BTW: There is a warning in this to those of us who teach and encourage the use of safe-to-fail experiments.  The leader needs to be explicit about experimenting, the learning that is being sought, and that the experimenting is part of a suite of different explorations.  Otherwise there is a risk the experiments and small moves will be taken as signs of where the leader is heading and, ‘nudge, nudge, say no more’ the crowd will scramble to get on board well before the learning is attempted or next steps are agreed.

Fishtailing is the reinforcing of the leader’s signals. Reinforcing feedback occurs when people struggle to get on board with the direction of the monarch.  Rewards and privileges come to those in the good graces of the royals, or in the inner circle at Mar a Largo.  As more move with the monarch, others realise they need to be on board too.  Momentum grows.

But fishtailing can also induce balancing feedback.  If there is uncertainty about direction, or which faction is ascendant or not then different basins of attraction can be strengthened.  The loyalists in each basin work to create self-organising systems, tribes that can grow and operate of their own accord.

Some of these dynamics have been alive this week, it seems to me, in the Republican moves to launch the memo attacking the FBI and aspects of its work on the inquiry into Russian efforts to influence the 2016 US Presidential election.  Many commentators have pointed to this shift being about the takeover of the GOP by the conservative movement.  If you are opposed to the deep state then there is not much that is deep and more a core function of the state than the FBI and the Department of Justice.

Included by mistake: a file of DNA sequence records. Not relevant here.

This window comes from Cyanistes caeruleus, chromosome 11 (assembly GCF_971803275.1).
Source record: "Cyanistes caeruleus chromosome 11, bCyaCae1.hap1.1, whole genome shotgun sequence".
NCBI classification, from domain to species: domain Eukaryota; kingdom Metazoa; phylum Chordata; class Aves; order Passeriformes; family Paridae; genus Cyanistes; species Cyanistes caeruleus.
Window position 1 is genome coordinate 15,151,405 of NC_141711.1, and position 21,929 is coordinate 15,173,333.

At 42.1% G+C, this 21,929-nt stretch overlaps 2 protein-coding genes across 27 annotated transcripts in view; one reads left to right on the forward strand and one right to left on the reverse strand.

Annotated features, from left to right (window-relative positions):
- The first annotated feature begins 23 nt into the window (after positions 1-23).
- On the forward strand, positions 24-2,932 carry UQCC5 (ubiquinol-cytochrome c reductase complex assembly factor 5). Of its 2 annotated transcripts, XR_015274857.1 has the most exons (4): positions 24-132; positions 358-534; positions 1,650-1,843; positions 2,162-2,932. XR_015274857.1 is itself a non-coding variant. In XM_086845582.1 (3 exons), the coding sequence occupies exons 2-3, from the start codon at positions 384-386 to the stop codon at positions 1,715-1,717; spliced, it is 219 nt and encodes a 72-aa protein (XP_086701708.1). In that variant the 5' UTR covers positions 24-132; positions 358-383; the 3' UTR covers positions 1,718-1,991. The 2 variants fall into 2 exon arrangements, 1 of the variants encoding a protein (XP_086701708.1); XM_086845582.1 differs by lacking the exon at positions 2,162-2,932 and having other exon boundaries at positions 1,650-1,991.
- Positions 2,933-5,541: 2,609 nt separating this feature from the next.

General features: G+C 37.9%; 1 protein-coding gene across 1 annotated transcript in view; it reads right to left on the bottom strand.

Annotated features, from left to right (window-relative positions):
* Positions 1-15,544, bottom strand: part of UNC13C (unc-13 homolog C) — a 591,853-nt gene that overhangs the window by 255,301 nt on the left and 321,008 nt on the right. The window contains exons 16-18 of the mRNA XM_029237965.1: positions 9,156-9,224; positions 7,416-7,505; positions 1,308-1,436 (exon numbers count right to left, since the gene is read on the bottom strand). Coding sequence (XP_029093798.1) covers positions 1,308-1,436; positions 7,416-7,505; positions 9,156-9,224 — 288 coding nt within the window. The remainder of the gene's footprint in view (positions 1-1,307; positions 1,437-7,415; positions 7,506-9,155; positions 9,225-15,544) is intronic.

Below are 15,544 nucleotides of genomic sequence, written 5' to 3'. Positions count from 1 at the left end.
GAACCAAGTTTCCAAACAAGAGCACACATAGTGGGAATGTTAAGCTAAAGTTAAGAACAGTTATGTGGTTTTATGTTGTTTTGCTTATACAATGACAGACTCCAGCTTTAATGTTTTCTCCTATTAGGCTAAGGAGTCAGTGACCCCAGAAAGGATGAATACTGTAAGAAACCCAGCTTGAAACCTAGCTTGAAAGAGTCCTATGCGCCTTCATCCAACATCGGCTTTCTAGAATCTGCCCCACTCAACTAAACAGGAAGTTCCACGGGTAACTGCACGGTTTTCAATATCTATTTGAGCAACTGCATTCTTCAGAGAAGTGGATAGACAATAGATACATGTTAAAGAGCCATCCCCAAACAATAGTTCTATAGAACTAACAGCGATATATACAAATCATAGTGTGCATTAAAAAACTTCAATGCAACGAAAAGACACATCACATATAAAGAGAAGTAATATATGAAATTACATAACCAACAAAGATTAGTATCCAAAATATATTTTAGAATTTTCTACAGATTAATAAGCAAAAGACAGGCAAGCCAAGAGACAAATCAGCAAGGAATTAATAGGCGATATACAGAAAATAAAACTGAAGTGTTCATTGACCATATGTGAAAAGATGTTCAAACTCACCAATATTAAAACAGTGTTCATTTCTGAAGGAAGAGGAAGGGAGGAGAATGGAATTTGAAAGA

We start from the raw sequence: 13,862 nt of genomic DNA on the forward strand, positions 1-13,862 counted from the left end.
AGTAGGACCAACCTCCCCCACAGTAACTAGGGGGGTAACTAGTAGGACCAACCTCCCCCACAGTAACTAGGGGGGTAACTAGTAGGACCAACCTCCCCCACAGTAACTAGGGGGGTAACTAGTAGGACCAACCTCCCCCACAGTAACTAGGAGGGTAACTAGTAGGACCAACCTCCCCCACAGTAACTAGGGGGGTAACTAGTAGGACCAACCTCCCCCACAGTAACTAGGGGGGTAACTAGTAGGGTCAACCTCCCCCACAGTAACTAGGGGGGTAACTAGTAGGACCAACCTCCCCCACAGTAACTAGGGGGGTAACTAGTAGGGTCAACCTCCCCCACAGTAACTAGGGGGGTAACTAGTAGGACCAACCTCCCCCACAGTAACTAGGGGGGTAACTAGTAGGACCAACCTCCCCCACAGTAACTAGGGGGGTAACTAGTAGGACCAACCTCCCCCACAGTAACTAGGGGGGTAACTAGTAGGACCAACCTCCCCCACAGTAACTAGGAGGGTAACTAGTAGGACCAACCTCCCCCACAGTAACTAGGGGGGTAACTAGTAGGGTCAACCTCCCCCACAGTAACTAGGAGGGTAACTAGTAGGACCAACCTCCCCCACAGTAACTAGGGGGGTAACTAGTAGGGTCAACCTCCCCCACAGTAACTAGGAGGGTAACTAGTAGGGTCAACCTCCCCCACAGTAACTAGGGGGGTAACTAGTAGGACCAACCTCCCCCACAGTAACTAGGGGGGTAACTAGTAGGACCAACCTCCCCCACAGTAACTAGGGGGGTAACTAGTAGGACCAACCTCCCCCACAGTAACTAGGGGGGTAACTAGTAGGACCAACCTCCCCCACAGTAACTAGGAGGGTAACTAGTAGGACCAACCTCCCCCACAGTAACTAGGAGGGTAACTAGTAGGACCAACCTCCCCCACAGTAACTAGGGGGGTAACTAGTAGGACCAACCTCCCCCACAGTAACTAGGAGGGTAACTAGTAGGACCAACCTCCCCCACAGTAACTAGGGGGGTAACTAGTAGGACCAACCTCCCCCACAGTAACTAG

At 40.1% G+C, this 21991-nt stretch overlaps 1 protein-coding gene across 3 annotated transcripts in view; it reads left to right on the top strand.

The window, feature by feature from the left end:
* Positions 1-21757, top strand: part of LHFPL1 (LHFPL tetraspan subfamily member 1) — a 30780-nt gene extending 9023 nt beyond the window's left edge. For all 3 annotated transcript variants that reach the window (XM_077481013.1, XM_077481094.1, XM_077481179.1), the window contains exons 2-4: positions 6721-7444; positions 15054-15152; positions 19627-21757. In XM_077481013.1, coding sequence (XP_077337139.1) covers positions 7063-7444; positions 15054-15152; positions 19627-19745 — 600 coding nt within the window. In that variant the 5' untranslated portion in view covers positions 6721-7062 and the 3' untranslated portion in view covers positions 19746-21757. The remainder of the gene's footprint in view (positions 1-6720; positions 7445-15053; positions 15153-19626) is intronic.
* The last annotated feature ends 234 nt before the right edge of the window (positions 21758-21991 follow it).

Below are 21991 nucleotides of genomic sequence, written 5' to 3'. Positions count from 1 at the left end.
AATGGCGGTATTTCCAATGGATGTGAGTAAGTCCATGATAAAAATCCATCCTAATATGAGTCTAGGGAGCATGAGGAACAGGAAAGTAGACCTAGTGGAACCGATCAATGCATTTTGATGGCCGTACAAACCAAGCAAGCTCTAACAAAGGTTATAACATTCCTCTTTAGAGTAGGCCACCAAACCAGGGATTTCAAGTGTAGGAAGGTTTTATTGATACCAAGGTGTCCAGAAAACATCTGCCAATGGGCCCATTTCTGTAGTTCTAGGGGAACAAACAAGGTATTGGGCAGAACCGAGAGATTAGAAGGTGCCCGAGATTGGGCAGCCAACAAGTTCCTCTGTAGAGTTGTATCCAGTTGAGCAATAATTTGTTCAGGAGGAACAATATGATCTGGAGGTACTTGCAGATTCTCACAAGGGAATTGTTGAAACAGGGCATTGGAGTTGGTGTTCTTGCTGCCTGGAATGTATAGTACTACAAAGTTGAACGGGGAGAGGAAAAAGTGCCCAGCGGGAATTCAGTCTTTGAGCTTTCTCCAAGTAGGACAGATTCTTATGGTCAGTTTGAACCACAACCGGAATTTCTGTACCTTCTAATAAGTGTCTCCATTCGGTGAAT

Part of this is a shift in the landscape; part looks to me like the feedback loops of political fear and survival.  These may be more short term.

It looks perverse at first blush but on this issue the Republican tribe seem to be clinging closer to “Trump” even though that brand is viewed so negatively by key sectors of the electorate that Republicans risk being thrashed in the 2018 midterm elections and perhaps lose both their majorities in the House and the Senate.  The short-term calculus seems to be that whatever damages “Trump” damages the Republican majorities and so they have to do whatever it takes to stop that happening.  Anything for “Trump”. Anything includes piling in and attacking the FBI and the Department of Justice, although it may go against much that Republican attackers have said in the past.  The closer Mueller gets to investigating the President’s actions as obstruction of justice the more risk there is and therefore the more the FBI and DOJ need to be smeared.  The Republicans don’t have time this year to distance themselves from “Trump”.

For the Democrats a similarly tribal approach of black and white (or blue and red) thinking is required.  The system is self-organising into a very binary configuration.  These basins of attraction are increasingly fixed with those speaking against them often being lone voices and people who are exiting the game.

But then what?  I suspect it depends on the Mueller inquiry and the mid-term elections, and any other events that come along and shake things up.  If the Trump effect is rendered less toxic electorally this year, then the Republicans might stick with him through the 2020 election.  If he remains toxic, and they take a substantial hit, then heavy shovelling will be required to clean out the stable.  Those who have cleaved so close this year to brand “Trump” might model what they have learnt from him about loyalty and dismiss him in the years to come as a minor courtier with a walk-on part.

As another C.J. Sansom character puts it: “Thunder circles around thrones.”